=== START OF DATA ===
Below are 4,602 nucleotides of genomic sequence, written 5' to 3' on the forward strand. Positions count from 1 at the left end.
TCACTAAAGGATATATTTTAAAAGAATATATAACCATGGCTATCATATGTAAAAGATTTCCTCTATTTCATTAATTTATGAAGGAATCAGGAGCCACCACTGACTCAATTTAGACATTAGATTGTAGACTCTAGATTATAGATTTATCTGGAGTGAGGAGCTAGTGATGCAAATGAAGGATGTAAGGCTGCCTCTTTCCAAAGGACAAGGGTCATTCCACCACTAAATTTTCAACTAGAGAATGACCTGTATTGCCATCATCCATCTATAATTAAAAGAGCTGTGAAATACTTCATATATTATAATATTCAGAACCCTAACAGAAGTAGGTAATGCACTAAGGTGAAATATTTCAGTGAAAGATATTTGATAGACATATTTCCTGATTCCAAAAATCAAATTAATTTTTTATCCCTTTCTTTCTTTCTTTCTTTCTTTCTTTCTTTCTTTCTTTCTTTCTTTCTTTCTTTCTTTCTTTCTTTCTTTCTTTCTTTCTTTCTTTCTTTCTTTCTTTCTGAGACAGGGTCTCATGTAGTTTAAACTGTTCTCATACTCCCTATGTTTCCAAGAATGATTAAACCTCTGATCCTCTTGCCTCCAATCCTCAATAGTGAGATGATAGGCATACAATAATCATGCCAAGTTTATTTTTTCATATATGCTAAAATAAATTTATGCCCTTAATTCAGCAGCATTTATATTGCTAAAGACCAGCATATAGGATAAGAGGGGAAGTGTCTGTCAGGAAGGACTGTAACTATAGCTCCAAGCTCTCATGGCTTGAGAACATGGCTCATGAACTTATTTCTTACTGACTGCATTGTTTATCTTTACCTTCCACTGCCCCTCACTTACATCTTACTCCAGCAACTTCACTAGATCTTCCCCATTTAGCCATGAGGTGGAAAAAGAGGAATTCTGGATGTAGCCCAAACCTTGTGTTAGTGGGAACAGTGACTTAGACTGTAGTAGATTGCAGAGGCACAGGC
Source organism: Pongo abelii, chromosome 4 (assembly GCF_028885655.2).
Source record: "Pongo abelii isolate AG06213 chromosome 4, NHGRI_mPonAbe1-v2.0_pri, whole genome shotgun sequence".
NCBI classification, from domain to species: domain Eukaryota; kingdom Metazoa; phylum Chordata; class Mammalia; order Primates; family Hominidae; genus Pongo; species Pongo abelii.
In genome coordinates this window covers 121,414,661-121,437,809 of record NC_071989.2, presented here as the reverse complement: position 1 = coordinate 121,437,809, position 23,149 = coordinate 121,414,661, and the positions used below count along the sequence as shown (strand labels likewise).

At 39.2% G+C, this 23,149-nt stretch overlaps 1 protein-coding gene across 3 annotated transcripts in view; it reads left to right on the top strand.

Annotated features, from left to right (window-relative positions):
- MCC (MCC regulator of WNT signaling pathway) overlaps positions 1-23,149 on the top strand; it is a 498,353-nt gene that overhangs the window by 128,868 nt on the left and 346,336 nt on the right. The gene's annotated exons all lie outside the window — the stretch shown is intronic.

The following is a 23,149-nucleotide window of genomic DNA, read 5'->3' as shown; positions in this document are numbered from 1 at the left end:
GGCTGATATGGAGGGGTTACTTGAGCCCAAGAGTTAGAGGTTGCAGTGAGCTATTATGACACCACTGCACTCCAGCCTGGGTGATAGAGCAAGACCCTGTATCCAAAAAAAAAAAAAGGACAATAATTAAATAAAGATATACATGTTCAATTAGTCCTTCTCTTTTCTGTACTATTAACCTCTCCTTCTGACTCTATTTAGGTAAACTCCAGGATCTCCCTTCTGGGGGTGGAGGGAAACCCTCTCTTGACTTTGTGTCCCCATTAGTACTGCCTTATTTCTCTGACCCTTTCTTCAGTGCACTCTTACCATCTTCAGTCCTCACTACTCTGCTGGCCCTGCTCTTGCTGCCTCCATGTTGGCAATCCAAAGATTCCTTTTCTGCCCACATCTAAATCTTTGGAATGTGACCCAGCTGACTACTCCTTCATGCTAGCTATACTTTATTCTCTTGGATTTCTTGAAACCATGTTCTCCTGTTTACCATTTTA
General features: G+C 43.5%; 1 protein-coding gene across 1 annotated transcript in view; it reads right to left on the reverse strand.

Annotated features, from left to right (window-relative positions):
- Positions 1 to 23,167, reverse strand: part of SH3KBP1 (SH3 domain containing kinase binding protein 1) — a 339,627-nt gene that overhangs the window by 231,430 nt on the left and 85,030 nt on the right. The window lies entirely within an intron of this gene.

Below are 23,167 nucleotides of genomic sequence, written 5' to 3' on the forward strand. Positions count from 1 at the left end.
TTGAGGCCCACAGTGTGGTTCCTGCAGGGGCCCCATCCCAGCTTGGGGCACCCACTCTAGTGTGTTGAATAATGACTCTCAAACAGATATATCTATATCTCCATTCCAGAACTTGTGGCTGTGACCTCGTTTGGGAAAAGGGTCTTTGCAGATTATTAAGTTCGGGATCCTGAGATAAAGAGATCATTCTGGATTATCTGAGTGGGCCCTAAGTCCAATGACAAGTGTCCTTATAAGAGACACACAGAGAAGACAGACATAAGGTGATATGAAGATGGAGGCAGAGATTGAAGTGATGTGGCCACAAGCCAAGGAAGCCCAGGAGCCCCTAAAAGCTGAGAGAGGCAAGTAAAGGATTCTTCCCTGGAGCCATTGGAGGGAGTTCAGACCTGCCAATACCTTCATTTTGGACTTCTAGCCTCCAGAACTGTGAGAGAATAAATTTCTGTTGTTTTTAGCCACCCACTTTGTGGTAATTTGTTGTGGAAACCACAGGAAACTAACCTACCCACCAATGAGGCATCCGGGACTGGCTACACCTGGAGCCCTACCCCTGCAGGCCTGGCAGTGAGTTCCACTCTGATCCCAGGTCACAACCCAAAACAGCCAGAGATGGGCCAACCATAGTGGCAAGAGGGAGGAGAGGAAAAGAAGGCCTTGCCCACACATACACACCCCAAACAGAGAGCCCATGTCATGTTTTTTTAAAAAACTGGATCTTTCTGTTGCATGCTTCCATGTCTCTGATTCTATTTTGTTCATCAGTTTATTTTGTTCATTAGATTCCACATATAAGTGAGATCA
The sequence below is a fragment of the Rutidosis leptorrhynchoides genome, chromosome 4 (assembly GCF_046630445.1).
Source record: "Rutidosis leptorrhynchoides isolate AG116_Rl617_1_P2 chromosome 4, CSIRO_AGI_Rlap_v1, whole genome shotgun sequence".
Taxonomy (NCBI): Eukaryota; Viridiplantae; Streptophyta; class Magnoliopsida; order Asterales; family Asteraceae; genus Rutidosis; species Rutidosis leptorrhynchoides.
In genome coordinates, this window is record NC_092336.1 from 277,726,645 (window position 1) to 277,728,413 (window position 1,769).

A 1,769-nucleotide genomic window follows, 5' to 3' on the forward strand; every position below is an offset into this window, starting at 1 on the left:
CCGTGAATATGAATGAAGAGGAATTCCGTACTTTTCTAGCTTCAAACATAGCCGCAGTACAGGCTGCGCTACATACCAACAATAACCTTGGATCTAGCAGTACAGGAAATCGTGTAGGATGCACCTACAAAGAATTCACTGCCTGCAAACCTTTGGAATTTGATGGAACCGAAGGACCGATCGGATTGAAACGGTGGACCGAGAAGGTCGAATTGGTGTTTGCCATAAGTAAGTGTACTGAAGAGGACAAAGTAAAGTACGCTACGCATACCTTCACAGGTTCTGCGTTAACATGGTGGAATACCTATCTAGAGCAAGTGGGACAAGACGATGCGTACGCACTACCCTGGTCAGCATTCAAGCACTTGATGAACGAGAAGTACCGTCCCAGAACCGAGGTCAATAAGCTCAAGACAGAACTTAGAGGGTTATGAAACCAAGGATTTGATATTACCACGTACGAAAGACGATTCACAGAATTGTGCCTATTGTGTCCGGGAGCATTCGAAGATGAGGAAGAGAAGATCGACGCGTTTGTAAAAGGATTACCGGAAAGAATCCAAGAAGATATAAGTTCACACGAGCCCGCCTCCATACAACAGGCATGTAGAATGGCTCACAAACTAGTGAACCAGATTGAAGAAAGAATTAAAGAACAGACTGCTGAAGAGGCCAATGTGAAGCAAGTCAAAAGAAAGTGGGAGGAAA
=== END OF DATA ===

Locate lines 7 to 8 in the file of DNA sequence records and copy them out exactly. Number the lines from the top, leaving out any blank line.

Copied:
At 39.2% G+C, this 23,149-nt stretch overlaps 1 protein-coding gene across 3 annotated transcripts in view; it reads left to right on the top strand.

Annotated features, from left to right (window-relative positions):